What You Need to Know About Your Triathlon Running Stride

One of the important elements in running is the stride length yet, still, it is overshadowed by foot strike. In fact, foot strike and stride length are linked, but one is more important than the other.

 

 

 

Foot Strike

When runners start talking about the foot meeting the ground, ‘heel strike’ is a term most of them use with disdain. We sometimes even hear discussion on acrobatic ideas of running on one’s toes.

The location where the foot hits the ground in relation to the hip is more important than the part of the foot that touches the ground first. There are many beneficial gains in shortening the stride length so that the foot will touch the ground just millimeters in front of the hip, along with greater efficiency, speed and a reduced possibility of getting injured.

Shorten Your Stride

Heel striking is disapproved by experts because it is usually associated with a longer stride length. A long stride usually happens when the foot is casted forward, and reaching well ahead the body’s center of gravity. This often results in a heel strike. The trouble with this length of stride is not that the heel touches the ground first but, rather, the heel actually crushes into the ground which results a jolt being sent up towards the ankle, knee and finally, the hip.

Slower Pace

The impact slows a runner down. The long stride can also cause vertical oscillation, which wastes energy by the up and down movement, rather than forward motion. As the rest of the body’s mass moves forward, the foot is forced to remain on the ground much longer, because of such a long stride length. A short stride on the other hand, results in less impact, less breaking and thus more efficiency. It also keeps your feet happier because they gets to spend less time on the ground.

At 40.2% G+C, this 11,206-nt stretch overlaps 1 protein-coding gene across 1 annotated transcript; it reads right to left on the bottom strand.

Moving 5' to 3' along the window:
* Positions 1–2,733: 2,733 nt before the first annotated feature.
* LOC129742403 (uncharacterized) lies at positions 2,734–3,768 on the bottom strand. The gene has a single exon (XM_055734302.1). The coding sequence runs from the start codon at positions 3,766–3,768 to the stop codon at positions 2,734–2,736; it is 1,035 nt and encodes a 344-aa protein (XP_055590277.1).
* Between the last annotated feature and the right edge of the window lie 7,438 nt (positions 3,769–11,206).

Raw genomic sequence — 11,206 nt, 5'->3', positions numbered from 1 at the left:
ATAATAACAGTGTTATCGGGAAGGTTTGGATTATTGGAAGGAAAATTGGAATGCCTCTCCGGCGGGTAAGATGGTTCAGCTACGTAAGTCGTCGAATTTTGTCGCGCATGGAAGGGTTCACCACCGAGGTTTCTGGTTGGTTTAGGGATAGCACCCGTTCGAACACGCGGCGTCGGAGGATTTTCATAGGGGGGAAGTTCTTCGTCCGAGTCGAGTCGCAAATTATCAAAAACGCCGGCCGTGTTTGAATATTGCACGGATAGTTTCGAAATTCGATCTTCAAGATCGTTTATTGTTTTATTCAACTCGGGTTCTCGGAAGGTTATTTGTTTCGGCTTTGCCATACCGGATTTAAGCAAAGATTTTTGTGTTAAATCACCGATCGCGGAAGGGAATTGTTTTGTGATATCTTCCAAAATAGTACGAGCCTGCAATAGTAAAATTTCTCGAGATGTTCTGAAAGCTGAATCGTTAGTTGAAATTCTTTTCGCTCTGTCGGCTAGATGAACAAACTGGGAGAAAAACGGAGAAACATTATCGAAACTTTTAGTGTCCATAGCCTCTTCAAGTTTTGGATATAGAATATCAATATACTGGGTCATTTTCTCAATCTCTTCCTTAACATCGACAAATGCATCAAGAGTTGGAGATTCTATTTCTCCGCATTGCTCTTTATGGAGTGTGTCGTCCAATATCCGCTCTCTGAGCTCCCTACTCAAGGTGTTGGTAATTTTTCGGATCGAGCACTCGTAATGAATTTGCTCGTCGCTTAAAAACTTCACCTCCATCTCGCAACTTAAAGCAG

More Steps, Less Work

You can check your stride length by counting how many times your feet touch the ground within 10 seconds. The normal number should be around 30. Try it again on your next run and see if you can come up with fewer than 30 steps while trying to shorten your stride. At first, it may feel very uncomfortable, and may require you to exert more effort than usual.

You may need to shorten your running distance for the next few weeks while you are still working on changing your length of stride. In no time, your body can adapt to this new style and even perform much better because of it. Always focus your mind on placing your foot on the ground almost under your hip as this will result in an increase in your turnover. While the foot is on the ground, for a short time only, your body should feel steady and smooth as your legs roll just like wheels beneath you.

Always remember that as long as your foot lands more or less under your hip, it will not matter that much whether it’s your heel, the mid-foot, or the ball that touches the ground first.

Happy striding!

Terry

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